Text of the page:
Wednesday, June 10, 2009

Canadian Lifecos Less Exposed to CRE & Commercial Mortgages than Peers

  
Scotia Capital, 10 June 2009

• There is no doubt that commercial real estate (CRE) is increasingly becoming an issue for all financial services companies. As well, but perhaps not necessarily to the same degree, commercial mortgages and commercial mortgage backed securities (CMBS) are potential concerns.

• With significantly less exposure, we believe the Canadian lifecos look very good relative to their peers, namely U.S. lifecos and Canadian banks, with respect to these concerns.

Recommendation

• Not only are the Canadian lifecos significantly less exposed than their peers, but at under 9x 2010E P/E (GWO is 8.8x, IAG is 7.7x, MFC is 8.7x and SLF is 9.5x), they are also much more attractively priced. The Canadian lifecos trade at a 20% discount to P/E ratio (consensus 2010E) of the Canadian banks, versus their long-term average of a 2% premium.
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Financial Post, 8 June 2009

The news on Friday that job losses in the U.S. are declining at a smaller pace than expected is good for stocks and even better for Canada's life insurance companies, says Desjardins Securities analyst Michael Goldberg.

"With job losses getting smaller and doing better than consensus forecasts, investors are likely to view the jobs data as one of the 'green shoots' they have been looking for that signal pending economic recovery and contribute to improved investor confidence which has driven the stock market recovery since early March," said Mr. Goldberg in a note to clients. "We view this as particularly good news for lifecos,"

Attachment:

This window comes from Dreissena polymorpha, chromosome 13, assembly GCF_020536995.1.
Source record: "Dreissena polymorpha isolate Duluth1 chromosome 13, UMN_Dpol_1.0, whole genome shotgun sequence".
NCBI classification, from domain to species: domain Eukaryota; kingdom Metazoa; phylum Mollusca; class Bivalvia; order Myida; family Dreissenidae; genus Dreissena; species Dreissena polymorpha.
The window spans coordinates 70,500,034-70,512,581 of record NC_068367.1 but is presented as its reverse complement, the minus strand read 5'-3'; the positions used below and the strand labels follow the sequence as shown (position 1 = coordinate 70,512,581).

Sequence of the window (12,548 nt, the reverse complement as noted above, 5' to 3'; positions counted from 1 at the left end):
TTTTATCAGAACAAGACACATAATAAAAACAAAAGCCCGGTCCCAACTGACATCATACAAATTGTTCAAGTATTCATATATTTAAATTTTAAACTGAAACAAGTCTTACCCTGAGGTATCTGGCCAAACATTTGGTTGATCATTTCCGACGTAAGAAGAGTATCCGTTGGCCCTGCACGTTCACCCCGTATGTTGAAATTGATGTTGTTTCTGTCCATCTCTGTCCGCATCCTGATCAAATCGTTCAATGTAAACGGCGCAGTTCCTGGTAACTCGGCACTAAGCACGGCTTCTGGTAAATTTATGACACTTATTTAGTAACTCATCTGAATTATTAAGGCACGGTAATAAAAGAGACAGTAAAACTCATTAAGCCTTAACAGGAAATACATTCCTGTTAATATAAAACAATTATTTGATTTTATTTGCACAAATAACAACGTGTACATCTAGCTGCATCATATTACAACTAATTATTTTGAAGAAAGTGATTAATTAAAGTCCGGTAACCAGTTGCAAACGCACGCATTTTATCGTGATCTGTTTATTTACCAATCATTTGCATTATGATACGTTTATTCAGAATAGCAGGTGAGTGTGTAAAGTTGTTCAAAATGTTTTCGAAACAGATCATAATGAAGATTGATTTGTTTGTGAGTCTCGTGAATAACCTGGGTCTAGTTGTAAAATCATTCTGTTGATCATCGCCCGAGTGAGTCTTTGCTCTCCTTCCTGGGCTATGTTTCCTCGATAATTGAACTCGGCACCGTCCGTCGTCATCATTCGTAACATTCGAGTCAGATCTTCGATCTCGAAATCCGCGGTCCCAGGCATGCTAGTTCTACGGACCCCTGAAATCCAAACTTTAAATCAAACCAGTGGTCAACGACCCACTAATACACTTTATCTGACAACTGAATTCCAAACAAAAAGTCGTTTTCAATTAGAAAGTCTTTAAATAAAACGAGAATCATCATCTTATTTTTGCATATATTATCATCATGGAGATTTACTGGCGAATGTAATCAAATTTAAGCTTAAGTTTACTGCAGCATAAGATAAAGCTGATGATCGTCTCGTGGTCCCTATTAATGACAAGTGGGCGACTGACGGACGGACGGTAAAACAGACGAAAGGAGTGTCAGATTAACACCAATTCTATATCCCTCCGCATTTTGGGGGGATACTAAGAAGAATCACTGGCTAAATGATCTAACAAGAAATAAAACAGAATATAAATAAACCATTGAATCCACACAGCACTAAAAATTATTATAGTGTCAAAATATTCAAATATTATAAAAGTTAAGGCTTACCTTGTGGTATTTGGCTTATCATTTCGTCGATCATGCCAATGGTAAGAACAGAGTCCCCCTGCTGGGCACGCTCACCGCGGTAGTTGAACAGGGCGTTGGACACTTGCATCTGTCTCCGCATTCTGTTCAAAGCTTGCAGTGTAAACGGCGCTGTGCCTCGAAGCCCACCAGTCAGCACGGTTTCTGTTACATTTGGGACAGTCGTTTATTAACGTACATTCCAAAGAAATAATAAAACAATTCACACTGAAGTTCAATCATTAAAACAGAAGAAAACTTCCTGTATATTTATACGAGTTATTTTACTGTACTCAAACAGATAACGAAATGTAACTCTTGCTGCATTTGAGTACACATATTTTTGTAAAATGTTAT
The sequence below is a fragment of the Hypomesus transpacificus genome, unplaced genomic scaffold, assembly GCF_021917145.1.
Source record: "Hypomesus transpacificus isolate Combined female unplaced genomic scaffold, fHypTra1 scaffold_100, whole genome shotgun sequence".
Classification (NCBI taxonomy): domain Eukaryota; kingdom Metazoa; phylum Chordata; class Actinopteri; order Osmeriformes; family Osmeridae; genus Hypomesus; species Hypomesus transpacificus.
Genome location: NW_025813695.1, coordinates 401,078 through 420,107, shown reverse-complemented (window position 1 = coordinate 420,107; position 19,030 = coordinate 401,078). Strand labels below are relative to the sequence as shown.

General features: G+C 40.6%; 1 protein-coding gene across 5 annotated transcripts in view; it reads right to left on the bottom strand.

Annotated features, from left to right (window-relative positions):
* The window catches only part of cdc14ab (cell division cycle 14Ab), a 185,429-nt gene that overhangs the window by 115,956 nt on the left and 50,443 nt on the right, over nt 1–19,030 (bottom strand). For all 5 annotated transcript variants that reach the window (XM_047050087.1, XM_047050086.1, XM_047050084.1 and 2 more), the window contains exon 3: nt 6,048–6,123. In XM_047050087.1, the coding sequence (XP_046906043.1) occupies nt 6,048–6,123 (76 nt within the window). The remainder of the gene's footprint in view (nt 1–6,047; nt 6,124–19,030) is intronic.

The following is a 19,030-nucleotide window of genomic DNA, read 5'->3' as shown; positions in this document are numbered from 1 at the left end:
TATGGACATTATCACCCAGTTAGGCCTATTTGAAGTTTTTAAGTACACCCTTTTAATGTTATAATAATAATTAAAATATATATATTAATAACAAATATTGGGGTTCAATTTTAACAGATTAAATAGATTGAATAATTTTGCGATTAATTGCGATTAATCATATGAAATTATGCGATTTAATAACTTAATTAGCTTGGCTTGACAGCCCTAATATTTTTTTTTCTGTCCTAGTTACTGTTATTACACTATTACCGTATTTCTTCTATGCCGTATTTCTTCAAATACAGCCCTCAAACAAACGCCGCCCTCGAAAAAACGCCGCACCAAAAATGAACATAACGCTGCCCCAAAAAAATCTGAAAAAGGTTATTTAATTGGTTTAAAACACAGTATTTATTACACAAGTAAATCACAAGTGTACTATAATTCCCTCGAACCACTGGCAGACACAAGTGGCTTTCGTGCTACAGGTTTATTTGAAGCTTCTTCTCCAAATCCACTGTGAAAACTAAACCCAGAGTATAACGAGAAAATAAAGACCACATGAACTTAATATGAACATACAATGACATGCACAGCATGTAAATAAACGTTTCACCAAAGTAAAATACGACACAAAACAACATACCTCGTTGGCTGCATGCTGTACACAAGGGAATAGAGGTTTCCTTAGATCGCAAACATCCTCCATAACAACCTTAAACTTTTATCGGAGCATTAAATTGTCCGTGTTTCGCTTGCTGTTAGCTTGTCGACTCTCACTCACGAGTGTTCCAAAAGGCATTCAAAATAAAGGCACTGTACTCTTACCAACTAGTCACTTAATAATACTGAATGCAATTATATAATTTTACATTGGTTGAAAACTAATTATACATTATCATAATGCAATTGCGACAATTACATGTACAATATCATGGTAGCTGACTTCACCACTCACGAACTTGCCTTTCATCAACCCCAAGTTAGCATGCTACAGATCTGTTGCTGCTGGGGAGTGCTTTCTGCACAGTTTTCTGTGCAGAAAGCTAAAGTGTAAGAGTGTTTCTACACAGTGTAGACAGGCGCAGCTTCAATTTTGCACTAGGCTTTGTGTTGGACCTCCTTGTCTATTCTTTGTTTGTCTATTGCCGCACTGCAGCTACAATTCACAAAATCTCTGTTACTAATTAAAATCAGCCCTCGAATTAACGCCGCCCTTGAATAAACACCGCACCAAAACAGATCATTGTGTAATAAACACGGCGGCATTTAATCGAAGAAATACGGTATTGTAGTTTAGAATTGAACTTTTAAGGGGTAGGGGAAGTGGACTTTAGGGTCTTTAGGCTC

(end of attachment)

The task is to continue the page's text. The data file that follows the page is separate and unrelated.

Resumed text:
He noted that since March 9, when the current rally in North America began, Canadian stocks have outperformed U.S. stocks, Canadian banks have outperformed the market and Canadian lifecos have outperformed the banks.

The catalyst for the banks has been reduced fear surrounding potential dividend cuts, Mr. Goldberg said. Meanwhile life insurance companies owing to their higher beta, have benefited simply from the rally itself.

"What is good for stocks generally is even better for lifecos," he wrote, adding Manulife remains the most sensitive of the lifecos to stock market performance.

Mr. Goldberg was quick to remind clients, however, that while job losses may be moderating, there are now 5.9 million fewer people employed (4.3%) than at the cycle peak 16 months ago.

That means less income to spend, and people, businesses and banks are still vulnerable to bankruptcies, he wrote.
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